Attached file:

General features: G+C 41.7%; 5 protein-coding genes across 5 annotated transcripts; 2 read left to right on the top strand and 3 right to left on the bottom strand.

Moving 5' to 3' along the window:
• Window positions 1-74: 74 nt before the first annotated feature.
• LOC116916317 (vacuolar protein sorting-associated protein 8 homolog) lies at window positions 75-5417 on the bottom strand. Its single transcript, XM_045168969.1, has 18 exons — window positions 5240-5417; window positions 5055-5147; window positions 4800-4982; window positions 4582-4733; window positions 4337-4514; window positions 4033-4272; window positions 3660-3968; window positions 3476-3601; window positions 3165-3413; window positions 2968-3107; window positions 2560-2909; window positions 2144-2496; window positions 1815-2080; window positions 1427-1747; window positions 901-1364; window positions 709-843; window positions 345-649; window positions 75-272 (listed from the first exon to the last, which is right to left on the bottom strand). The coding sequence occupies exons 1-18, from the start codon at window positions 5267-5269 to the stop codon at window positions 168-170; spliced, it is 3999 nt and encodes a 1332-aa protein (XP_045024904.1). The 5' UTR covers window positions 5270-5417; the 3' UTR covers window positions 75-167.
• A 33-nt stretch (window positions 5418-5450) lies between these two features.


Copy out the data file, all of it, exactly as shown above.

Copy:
General features: G+C 41.7%; 5 protein-coding genes across 5 annotated transcripts; 2 read left to right on the top strand and 3 right to left on the bottom strand.

Moving 5' to 3' along the window:
• Window positions 1-74: 74 nt before the first annotated feature.
• LOC116916317 (vacuolar protein sorting-associated protein 8 homolog) lies at window positions 75-5417 on the bottom strand. Its single transcript, XM_045168969.1, has 18 exons — window positions 5240-5417; window positions 5055-5147; window positions 4800-4982; window positions 4582-4733; window positions 4337-4514; window positions 4033-4272; window positions 3660-3968; window positions 3476-3601; window positions 3165-3413; window positions 2968-3107; window positions 2560-2909; window positions 2144-2496; window positions 1815-2080; window positions 1427-1747; window positions 901-1364; window positions 709-843; window positions 345-649; window positions 75-272 (listed from the first exon to the last, which is right to left on the bottom strand). The coding sequence occupies exons 1-18, from the start codon at window positions 5267-5269 to the stop codon at window positions 168-170; spliced, it is 3999 nt and encodes a 1332-aa protein (XP_045024904.1). The 5' UTR covers window positions 5270-5417; the 3' UTR covers window positions 75-167.
• A 33-nt stretch (window positions 5418-5450) lies between these two features.